Niewendyk Has Made Changes, More Needed In Dallas

Seth ViertelCorrespondent IJune 30, 2009

MONTREAL, QC - JUNE 27: Joe Nieuwendyk of the Dallas Stars photographed during the 2009 NHL Entry Draft at the Bell Centre on June 27, 2009 in Montreal, Quebec, Canada. (Photo by Bruce Bennett/Getty Images)

By Seth Viertel

After a painfully slow start to the season and a combined 168 man-games lost to injury to top players Brenden Morrow, Sergei Zubov and Brad Richards, the '08-'09 Dallas Stars struggled and ultimately missed the playoffs for the first time since 2002. With many people wondering what went so wrong with last years team that was fresh off a trip to the Western Conference Finals in '08, you got the feeling that changes would come...and they indeed have.

First was the end of the short lived Les Jackson and Brett Hull Duel-General Manager era. Owner Tom Hicks brought in Joe Nieuwendyk as the sole General Manager to help get the Dallas Stars back to playoff success and only days after came the firing of head coach Dave Tippett, and hiring of the more tyrannical Marc Crawford. Tippett, some would argue should have been given a pass considering his record while in Dallas and how much he had actually gotten out of his injury plagued team, but there were also rumblings about that the team was becoming a little too soft with the player-friendly Tippett holding the whip.

With the hiring of Crawford, the pendulum swung back towards what people could say is more what Dallas had when Ken Hitchcock was coach and there was obvious playoff and Stanley Cup success. What we can most likely anticipate is that Crawford will push players out of their comfort zones and really find out what makes them tick. If this is what it takes to get Brad Richards motivated, then he asked for it. The fiery coach is known more for getting the results he wants rather than what the player wants. He is more likely to rely on his top two lines in competition rather than rolling all four the way Tippett was prone to doing which will result in extra ice time for the more skilled players and more pressure on the attack.

For this to pan out, there needs to be balance and Nieuwendyk has some work to do to fill up noticeable holes in getting right shot forwards in the lineup and also insuring their promising, but still relatively inexperienced D-core. He addressed the need for right shot forwards with the taking of quick, play-making sniper Scott Glennie with the No. 8 pick in the 2009 NHL Entry Draft, though it will be at least another year before this guy makes the jump to the NHL level.

They could look to fill this gap in free agency, though they will most likely make do with what they have much like in the previous season if Jere Lehtinen agrees to another year, which should be the case considering what he brings to the team as one of the best two way forwards in the game. I have a hard time believing Joe would let this guy go considering he is exactly what you want come playoff time and his devotion to the only club he has ever known means you can likely work a one year deal for under $2 million.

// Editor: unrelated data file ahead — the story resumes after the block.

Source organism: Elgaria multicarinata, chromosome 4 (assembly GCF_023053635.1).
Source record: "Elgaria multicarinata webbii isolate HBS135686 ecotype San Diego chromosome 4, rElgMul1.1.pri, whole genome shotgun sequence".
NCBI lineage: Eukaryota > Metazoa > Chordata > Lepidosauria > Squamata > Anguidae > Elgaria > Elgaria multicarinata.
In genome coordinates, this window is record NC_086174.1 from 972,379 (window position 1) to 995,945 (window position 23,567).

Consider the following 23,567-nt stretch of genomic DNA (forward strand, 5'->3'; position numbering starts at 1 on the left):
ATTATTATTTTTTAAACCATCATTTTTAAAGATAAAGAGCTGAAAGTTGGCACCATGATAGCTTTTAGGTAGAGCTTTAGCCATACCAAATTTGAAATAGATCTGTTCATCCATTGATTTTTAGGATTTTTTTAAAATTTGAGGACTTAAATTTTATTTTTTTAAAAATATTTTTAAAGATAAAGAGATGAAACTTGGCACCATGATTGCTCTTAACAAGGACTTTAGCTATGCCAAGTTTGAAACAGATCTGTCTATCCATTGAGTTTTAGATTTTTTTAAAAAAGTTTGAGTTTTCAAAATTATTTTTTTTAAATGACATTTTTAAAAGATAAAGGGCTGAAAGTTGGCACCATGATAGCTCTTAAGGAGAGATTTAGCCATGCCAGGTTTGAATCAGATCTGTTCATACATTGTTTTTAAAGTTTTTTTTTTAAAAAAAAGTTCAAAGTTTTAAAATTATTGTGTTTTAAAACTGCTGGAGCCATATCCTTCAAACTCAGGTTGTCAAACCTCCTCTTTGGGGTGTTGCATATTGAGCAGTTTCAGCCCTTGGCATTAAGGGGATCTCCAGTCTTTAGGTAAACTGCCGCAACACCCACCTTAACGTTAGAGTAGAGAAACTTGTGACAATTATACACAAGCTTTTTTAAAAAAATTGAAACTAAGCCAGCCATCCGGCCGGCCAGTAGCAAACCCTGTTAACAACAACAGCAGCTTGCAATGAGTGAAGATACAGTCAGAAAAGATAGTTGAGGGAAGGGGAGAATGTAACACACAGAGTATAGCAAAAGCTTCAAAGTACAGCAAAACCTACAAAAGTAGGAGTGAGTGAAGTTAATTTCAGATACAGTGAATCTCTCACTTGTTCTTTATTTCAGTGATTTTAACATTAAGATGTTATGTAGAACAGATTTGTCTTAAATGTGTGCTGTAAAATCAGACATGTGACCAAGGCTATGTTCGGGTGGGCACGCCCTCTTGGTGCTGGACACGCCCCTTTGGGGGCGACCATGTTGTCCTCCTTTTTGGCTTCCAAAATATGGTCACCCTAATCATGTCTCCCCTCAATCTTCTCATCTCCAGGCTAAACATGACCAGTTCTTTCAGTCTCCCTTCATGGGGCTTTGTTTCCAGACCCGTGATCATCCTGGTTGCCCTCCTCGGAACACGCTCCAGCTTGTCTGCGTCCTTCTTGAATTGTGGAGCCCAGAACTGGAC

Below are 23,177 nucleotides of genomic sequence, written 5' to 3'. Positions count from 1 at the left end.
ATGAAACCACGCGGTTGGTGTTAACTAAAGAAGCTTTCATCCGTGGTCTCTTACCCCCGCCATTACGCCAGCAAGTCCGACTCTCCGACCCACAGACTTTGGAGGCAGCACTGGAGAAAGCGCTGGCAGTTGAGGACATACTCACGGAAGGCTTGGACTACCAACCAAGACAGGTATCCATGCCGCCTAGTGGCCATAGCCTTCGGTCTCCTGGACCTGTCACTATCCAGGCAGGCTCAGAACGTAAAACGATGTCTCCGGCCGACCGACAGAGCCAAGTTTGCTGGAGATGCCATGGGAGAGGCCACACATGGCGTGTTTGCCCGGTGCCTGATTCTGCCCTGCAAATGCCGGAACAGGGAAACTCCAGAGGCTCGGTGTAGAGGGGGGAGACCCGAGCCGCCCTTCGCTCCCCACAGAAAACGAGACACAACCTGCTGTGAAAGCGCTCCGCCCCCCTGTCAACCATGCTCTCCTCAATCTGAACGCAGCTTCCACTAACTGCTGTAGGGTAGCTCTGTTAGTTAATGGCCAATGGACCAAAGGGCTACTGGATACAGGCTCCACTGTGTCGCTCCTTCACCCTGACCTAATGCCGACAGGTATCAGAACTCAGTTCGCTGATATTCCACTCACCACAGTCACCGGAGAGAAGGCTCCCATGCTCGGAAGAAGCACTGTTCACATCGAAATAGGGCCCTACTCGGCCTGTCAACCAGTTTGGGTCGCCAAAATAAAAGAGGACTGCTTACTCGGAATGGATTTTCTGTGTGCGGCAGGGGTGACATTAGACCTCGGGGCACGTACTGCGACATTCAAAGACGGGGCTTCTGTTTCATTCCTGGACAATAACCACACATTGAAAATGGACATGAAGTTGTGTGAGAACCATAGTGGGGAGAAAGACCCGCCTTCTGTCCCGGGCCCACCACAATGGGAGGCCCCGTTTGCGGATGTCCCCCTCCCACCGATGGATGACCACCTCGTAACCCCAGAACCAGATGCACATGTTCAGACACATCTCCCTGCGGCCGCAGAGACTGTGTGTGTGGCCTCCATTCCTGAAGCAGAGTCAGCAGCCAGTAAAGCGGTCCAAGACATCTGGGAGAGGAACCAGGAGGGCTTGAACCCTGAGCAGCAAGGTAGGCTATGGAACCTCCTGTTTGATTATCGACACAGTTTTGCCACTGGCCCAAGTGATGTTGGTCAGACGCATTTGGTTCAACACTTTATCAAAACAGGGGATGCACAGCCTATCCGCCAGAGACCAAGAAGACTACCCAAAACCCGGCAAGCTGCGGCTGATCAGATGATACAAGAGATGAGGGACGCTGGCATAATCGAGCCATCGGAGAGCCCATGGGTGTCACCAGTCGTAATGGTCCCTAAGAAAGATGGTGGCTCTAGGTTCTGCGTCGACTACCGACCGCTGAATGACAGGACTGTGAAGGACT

If any moves are made in free agency to improve the team, look for them to add some help for their young group of defensive players. With Zubov's health being more and more of an issue the last few seasons, the need for another crafty PP specialist on the blue line is something the organization must address soon. Zubov is near the end of his career and its time to start looking for a decent replacement even though there is no such thing as another Sergei Zubov. That being said, the Stars have little room under the cap to spend and with owner Tom Hicks in a financial crunch regarding both his Dallas Stars and Texas Rangers sports teams, you can bet the organization wants to avoid spending to the cap. This makes finding a No. 1 defensemen who can work the blue line and quarterback the powerplay very difficult unless you were willing to clear space by letting Zubov and his likely $3-4 million price tag go.

Another option would be to trade a player like Loui Eriksson to a team like the Oilers who appear to be willing to part ways with Sheldon Souray or Lubomir Visnovsky. With Eriksson becoming quite a favorable first line finisher and two-way player, it would be a lot to give up even with depth at left wing.

The goalie situation is in my opinion questionable. I have always been a Turco fan, but he has over the last few seasons shown that he needs a capable backup around to push him in order for him to reach his full potential which is what Tobias Stephan wasn't able to provide with his few, but uninspiring starts last season. If Swedish goalie Jonas Gustavsson can be lured to play for Dallas, this could be just what the Stars and Turco need.

Gustavsson, who is referred to as "The Monster," follows the recent trend of big net minders who cover the net well and he has shown that he has the skill set and potential to become a great NHL goalie. Gustavsson has expressed interest in four teams, Dallas, Toronto, San Jose and Colorado. The fact that the Stars have a good record when it comes to grooming NHL goaltenders along with their assimilation of Swedish players within the organization gives Dallas a pretty good shot at nabbing him. It also doesn't hurt that current Dallas Star Fabian Brunnstrom is a former teammate of Gustavsson's.

Even with a talented core of Morrow, Ribeiro, Richards, Lehtinen, Modano, Eriksson, Ott, sophomore James Neal and warrior defenseman Stephan Robidas on the roster, there are still a couple pieces that need to be added for the Stars to become a playoff threat to teams like Detroit and Pittsburgh who have three scoring lines and solid veteran led defenses. Nieuwendyk certainly has some work to do, but with his winning attitude and a little bit of luck this offseason, the Stars could be aligned for greatness once again.